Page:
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Mark,

What SSpey is talking about is a popped or damaged ferrule, not just the hassle of loosening. Under the right (or should I say wrong) circumstances a ferrule will completely explode if it's too loose. Basically you fire out the forward cast off the D and the ferrule - usually the bottom one - just explodes. Sounds like somebody just fired off a shotgun in your ear. Not a pretty sight or sound. So then the idea is to go ahead and tape up the ferrule with hockey tape or electrician's tape to keep them from twisting. This, to me, is a band-aid for the simple fact the rod is being overpowered, no matter what line/rod combination is being used. For the beginning caster it's a good way to go but once a certain level of proficiency is reached I think it's unnecccesary. A lot of people will disagree with me, probably as many as will agree. The only time I would consider taping a ferrule any more is if I had a worn spigot ferrule, or poorly constructed ferrules that won't stay seated, and those a warranty issues anyway, and besides all the rods in my "quiver" are proven performers without any of these problems.

Hope this makes sense.

If my ferrules dont' come apart I just put a pack of ice on the ferrule. It will contract from the temp change in a few seconds and it comes apart. Putting your ferrules together wet will make them hard to come apart, always make sure you put them together dry. Also, if you use wax, you only need a swipe, then wipe it around the ferrule. A little goes a long way..
 

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loco alto!
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bigTJ, as I said above, torque and twist isn't too bad if one's spey casting focuses on windcutters and heads to 85'. And apparently it does, based on your posts here and elsewhere.

When confronted with water where long casts are sometimes needed, and when personal preferences favor long rods and long lines, sinktips and snake rolls, we remain slaves to physics: torque is inevitable.

or do proficient casters like yourself simply avoid situations that create rod torque? :confused:
 

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Ghetto caster
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I experienced the finish coming off from taping as well. I put a thin layer of clear nail polish over the spot and have not had any problems since.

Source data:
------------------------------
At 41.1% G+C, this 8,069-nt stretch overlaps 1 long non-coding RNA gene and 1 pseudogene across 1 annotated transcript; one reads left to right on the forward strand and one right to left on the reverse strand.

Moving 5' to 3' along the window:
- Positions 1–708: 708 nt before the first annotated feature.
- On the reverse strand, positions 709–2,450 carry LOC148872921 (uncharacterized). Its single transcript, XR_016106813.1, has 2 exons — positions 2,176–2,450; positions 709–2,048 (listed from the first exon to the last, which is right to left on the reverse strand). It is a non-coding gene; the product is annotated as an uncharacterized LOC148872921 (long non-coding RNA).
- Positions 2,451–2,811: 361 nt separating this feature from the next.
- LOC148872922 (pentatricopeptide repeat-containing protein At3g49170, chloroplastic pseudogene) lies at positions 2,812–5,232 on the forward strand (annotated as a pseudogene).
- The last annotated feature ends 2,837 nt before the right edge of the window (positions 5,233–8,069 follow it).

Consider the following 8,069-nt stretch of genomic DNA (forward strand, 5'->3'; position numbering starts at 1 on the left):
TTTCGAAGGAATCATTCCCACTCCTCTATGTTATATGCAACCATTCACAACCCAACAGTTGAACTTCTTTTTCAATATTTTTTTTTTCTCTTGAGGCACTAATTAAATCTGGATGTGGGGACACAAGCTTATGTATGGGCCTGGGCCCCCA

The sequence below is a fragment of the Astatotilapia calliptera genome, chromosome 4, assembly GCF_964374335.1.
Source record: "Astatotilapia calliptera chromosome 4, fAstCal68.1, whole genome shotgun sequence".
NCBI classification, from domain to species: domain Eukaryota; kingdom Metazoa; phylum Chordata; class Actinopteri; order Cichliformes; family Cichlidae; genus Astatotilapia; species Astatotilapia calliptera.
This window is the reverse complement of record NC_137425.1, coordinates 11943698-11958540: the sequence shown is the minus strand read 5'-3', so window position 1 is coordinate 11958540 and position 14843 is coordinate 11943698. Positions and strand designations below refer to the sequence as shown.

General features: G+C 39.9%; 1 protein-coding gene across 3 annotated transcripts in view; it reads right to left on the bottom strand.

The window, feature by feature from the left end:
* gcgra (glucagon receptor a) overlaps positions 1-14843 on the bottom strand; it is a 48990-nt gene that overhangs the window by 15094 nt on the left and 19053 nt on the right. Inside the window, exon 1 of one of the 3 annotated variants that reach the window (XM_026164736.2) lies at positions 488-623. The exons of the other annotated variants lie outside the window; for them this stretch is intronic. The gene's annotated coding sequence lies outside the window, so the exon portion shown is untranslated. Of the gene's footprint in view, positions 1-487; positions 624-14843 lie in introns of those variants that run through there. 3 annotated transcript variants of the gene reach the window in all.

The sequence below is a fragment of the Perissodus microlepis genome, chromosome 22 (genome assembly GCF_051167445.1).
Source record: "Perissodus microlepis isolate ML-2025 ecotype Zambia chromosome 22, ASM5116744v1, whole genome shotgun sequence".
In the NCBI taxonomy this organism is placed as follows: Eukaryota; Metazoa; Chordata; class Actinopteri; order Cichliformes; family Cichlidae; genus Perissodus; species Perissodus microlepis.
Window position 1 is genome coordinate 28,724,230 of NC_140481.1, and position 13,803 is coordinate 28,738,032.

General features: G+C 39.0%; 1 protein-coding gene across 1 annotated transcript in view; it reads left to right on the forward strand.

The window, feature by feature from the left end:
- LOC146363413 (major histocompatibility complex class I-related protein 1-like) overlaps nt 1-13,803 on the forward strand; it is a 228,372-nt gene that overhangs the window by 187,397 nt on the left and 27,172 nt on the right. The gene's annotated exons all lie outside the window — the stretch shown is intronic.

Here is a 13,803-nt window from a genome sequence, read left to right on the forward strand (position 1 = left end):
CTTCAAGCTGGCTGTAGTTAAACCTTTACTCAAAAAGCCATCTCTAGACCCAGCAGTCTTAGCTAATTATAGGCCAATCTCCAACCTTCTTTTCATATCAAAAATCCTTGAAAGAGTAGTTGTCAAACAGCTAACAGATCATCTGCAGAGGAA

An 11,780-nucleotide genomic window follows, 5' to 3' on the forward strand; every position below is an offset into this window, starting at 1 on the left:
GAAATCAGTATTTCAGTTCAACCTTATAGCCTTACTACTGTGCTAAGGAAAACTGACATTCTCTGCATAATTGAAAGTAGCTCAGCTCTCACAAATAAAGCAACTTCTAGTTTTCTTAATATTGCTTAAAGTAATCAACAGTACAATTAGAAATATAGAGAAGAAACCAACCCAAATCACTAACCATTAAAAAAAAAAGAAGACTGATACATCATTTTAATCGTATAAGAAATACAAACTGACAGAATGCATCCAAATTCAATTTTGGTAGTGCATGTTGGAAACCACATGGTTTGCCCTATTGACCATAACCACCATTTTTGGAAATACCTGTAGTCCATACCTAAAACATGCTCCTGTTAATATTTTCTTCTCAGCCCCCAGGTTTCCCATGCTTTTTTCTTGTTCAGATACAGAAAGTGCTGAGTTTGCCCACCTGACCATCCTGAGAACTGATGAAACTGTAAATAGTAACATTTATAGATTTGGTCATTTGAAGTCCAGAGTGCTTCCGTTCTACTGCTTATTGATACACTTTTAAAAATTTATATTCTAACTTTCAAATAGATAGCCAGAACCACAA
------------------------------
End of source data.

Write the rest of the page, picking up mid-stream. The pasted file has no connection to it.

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I have not encountered this problem so far but it doesn't surprise me that it would happen. As a rod builder I end up doing a few rod repairs for myself and friends. The durability of the rod finish varies considerably between the different manufacturers. As mentioned above if some finish lifts it is not a structural problem. Often when replacing a guide some small bits of finish will lift exposing the graphite when the old epoxy is removed. This will be covered with the new guide after but the rod will be fine. I wonder how important the time factor is in this. It sounds like the longer you leave the tape on the higher the risk of finish being lifted.

On a separate note I agree with SSpey. When I am on a larger river fishing a longer line my rod will be taped. I don't care how much you back off the power there will be some twisting of your rod when casting larger distances.
 

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Steelhead Dreamer
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One might also consider how the tape is physically removed. That is, if you pull the tape off at a ninety degree angle to the surface of the rod are you not in effect pulling the finish up and away from the rod blank surface. A surface that provides very little "tooth" for the finish to grip in the first place. If on the other hand, you pull the tape off such that it is 180 degrees to the rod finish surface, kind of like the 180 rule in casting, it would seem you are now pulling the finish against itself which would not tend to lift it off of the surface of the rod.

Obviously, the rivers are too high to fish and I have way too much time on my hands. :D

Regards,
 

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Discussion Starter · #14 · (Edited)
Thanks All,
I most certainly respect all voices from this site, for in my opinion it's one of the most informative Spey sites going and has the most educated Spey fishers in the world. I really had no intensions of starting an argument about taping vs. waxing! and I do appreciate all views pertaining to this odd situation. Most especially regarding any future damage that will not occur,that was my # 1 and first concern.

I do not own a lot of two handers, so for right now it's my go to and favorite (so many rods to choose,so little time!! something like that) I do use the rod for what it was designed for, so I can get past the cosmetic aspect of the finish. Now it has a developed "character"

And if I keep it in perspective I can always send it back to Winston to have them spruce it up!
Thanks again......T-290